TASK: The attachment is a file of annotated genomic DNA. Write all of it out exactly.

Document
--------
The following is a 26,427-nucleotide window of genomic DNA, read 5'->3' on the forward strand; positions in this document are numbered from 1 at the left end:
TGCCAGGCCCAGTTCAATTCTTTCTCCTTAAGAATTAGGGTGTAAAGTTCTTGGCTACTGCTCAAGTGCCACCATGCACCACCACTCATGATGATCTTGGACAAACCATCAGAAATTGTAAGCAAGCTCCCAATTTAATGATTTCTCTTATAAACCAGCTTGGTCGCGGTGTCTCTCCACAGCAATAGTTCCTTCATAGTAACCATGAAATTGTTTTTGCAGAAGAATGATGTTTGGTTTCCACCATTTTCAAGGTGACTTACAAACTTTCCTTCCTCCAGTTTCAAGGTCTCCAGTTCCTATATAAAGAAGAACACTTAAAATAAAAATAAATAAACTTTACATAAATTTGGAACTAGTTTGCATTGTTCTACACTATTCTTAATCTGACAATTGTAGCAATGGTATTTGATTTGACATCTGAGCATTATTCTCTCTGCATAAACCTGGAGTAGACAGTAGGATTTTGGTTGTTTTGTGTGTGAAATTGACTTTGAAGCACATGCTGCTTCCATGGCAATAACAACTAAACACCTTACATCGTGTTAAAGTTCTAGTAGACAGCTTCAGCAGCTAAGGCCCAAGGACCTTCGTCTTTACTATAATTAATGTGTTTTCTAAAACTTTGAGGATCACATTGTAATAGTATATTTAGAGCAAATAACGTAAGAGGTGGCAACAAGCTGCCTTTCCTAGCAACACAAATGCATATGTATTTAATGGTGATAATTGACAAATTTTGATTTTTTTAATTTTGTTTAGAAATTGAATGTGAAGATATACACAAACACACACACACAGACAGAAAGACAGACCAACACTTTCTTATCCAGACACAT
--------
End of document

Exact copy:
The following is a 26,427-nucleotide window of genomic DNA, read 5'->3' on the forward strand; positions in this document are numbered from 1 at the left end:
TGCCAGGCCCAGTTCAATTCTTTCTCCTTAAGAATTAGGGTGTAAAGTTCTTGGCTACTGCTCAAGTGCCACCATGCACCACCACTCATGATGATCTTGGACAAACCATCAGAAATTGTAAGCAAGCTCCCAATTTAATGATTTCTCTTATAAACCAGCTTGGTCGCGGTGTCTCTCCACAGCAATAGTTCCTTCATAGTAACCATGAAATTGTTTTTGCAGAAGAATGATGTTTGGTTTCCACCATTTTCAAGGTGACTTACAAACTTTCCTTCCTCCAGTTTCAAGGTCTCCAGTTCCTATATAAAGAAGAACACTTAAAATAAAAATAAATAAACTTTACATAAATTTGGAACTAGTTTGCATTGTTCTACACTATTCTTAATCTGACAATTGTAGCAATGGTATTTGATTTGACATCTGAGCATTATTCTCTCTGCATAAACCTGGAGTAGACAGTAGGATTTTGGTTGTTTTGTGTGTGAAATTGACTTTGAAGCACATGCTGCTTCCATGGCAATAACAACTAAACACCTTACATCGTGTTAAAGTTCTAGTAGACAGCTTCAGCAGCTAAGGCCCAAGGACCTTCGTCTTTACTATAATTAATGTGTTTTCTAAAACTTTGAGGATCACATTGTAATAGTATATTTAGAGCAAATAACGTAAGAGGTGGCAACAAGCTGCCTTTCCTAGCAACACAAATGCATATGTATTTAATGGTGATAATTGACAAATTTTGATTTTTTTAATTTTGTTTAGAAATTGAATGTGAAGATATACACAAACACACACACACAGACAGAAAGACAGACCAACACTTTCTTATCCAGACACAT